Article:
As she lay there, she listened to a group of five interns gathered around her bed. Cold season must have been approaching. Everyone's voice was slightly pinched and nasally.
"This specimen," said Dr. Grobe, a Clinic scientist, "hasn't walked for a year, and has been blind for fourteen. Go ahead." There were several loud snaps and the bitter scent of latex filled the air; they had put on gloves. "Sarah, you can check her vitals."
"Is she dangerous?" a woman asked.
Dr. Grobe laughed. "No, no; we only keep class two mutants on this level."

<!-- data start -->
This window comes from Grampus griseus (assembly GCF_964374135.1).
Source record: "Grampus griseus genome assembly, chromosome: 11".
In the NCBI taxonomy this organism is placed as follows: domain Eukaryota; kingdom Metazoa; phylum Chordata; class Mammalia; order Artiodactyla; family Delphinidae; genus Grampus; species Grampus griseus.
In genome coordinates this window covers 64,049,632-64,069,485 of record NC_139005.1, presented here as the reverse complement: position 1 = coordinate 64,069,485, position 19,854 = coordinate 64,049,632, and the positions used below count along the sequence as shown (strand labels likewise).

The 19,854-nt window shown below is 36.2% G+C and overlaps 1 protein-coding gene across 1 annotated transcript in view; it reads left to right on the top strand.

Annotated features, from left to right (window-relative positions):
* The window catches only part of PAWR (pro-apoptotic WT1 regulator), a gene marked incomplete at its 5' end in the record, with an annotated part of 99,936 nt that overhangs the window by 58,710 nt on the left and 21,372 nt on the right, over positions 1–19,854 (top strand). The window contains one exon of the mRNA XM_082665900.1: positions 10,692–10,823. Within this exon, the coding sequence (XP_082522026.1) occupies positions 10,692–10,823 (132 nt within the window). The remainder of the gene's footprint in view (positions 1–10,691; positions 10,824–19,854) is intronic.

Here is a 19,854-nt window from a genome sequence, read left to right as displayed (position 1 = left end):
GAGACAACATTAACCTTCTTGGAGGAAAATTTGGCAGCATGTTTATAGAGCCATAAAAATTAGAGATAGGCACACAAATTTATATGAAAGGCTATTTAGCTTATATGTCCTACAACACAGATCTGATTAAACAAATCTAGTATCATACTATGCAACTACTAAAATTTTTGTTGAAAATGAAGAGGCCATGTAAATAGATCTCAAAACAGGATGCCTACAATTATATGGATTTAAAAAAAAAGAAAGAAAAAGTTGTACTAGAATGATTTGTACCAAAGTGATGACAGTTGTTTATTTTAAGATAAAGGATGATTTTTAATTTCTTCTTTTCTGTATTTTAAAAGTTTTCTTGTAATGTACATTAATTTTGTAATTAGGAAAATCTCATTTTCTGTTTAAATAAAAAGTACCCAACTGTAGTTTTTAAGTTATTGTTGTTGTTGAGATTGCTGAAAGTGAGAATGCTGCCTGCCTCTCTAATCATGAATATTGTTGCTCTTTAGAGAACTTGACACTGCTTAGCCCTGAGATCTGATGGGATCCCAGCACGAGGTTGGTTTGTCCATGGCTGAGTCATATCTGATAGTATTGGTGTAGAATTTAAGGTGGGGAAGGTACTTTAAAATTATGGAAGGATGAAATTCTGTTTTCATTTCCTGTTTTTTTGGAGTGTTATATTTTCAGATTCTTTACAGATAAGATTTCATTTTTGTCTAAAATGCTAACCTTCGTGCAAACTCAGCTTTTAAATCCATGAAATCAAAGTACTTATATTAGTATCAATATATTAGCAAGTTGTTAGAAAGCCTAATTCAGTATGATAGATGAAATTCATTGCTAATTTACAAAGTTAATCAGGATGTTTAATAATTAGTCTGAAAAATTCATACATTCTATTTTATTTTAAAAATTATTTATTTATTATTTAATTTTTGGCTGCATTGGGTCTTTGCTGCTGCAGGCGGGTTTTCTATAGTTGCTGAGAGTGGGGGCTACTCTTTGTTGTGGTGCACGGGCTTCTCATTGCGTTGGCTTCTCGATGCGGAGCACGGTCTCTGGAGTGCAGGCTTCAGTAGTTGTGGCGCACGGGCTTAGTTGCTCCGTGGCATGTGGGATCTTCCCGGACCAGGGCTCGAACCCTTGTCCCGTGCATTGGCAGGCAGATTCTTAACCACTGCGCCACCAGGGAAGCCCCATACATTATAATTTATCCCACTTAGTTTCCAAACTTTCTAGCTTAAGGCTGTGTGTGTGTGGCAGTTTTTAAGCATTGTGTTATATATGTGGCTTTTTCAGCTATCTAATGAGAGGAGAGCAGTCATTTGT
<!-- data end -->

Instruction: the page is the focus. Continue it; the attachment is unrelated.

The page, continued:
"'Class'?" asked a baritone voice.
Broghan winced as two rough fingers punched her vein and she was overwhelmed by the stench of "Sarah's" sweet perfume.
"Yes. We classify each mutant that comes through here based on the danger of their mutation. Nightingale—that's our pet name for this one—is a class two mutant, for the simple fact that her mutation isn't powerful enough to harm anyone."
There was a general murmuring, until another woman spoke up. "The gloves—"
"Are mainly for her safety, correct. Nightingale is what we call a healer. And, until recently, it was believed that she controlled the outflow of healing energy when in skin-to-skin contact with another living being. You see, one of my esteemed colleagues discovered that—"